• Program Incompatibility. The individual and social demands of a program can overwhelm the resources and abilities of some students. Some programs are emotionally too demanding and a few student problems are beyond the reach of a particular program. Some students will respond to one program and not another. In some cases, programs do not provide an adequate screening or they may accept students that they are not designed to work with. In addition, parents who mean well may not provide the necessary information to adequately screen students. The former can happen when a program is inexperienced, financially desperate, or the program does not have a qualified clinician involved in the screening process. The latter can happen if there is a history of guilt or fear that the family may have caused the current problem. In most cases, parents are not informed by their child’s health care professional and they are not given a good understanding of their child’s needs and problems. Psychological impairments associated with trauma or abuse, developmental delays and psychological impairments are common problems that can be misunderstood and go unrecognized.

Solutions

The optimal program will address a student’s psychological needs as well as provide challenges. The structure and philosophy of programs can be as different as people are different. Parents, programs, educational consultants and mental health professionals each have a role in minimizing the risk that a child may decompensation or fail to thrive in a wilderness program.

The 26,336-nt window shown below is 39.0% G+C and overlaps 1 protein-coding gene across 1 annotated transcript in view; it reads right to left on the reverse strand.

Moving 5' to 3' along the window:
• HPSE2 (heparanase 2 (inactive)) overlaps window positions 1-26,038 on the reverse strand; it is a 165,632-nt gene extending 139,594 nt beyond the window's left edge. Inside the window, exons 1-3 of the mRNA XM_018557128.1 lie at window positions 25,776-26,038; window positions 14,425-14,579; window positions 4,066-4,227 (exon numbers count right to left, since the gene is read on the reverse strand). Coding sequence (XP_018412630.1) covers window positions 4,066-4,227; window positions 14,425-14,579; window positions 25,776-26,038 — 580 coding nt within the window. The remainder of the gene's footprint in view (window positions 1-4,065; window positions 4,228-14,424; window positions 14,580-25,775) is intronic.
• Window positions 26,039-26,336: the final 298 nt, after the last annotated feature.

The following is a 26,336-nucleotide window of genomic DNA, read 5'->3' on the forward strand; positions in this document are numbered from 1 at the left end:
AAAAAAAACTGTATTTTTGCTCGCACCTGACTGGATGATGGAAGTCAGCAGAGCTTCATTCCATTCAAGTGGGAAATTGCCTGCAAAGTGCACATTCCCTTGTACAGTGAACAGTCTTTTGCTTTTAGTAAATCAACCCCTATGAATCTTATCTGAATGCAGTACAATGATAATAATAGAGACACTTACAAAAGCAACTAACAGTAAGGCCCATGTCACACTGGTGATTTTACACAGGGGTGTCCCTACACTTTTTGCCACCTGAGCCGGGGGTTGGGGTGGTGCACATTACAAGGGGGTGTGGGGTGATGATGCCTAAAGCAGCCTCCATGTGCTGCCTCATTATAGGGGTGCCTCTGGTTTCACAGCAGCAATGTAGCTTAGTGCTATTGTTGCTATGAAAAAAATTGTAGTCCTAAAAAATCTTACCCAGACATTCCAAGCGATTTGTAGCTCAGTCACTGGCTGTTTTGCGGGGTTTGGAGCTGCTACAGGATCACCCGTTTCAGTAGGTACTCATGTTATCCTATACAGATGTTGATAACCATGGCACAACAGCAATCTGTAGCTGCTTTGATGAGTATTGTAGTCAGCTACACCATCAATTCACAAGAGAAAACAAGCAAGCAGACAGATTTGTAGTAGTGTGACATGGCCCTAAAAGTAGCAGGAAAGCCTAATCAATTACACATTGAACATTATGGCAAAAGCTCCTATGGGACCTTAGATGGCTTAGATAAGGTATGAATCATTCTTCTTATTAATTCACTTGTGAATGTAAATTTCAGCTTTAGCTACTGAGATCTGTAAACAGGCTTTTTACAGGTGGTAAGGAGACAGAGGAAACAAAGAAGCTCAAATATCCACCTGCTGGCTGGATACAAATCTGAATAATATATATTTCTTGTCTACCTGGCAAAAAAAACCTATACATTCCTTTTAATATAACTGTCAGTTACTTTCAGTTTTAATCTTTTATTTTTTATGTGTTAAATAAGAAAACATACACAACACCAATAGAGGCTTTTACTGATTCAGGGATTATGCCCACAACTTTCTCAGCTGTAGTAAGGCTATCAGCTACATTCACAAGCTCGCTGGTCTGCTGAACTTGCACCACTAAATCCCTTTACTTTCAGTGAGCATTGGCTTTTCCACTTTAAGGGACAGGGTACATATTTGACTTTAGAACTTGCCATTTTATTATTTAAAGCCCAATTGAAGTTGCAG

• Work with educational consultants and mental health professionals who are knowledgeable and have experience working with wilderness programs.

  • Consult with a family practice physician or psychiatrist to obtain a complete physical and medical evaluation that also includes endocrine functions, complete chemistries, as well as a drug and alcohol screening.

  • Consult with a clinical psychologist, and when directed, obtain a comprehensive interview, individual and family history, as well as a psychological evaluation that includes personality, intelligence and neuropsychological functions.

  • Look for programs that have screening procedures that include consultations with qualified and licensed professionals who have credible training and experience in diagnosis as well as recognizing medical and psychological differentials.

I have the greatest professional enthusiasm for wilderness therapy and intervention programs, but they are not without problems. There will always be a risk that a few students in a program may decompensate or fail to thrive. But the risk is very low if a child is screened and admitted to a well designed and implemented program.

copyright 1999 to 2002, Michael G. Conner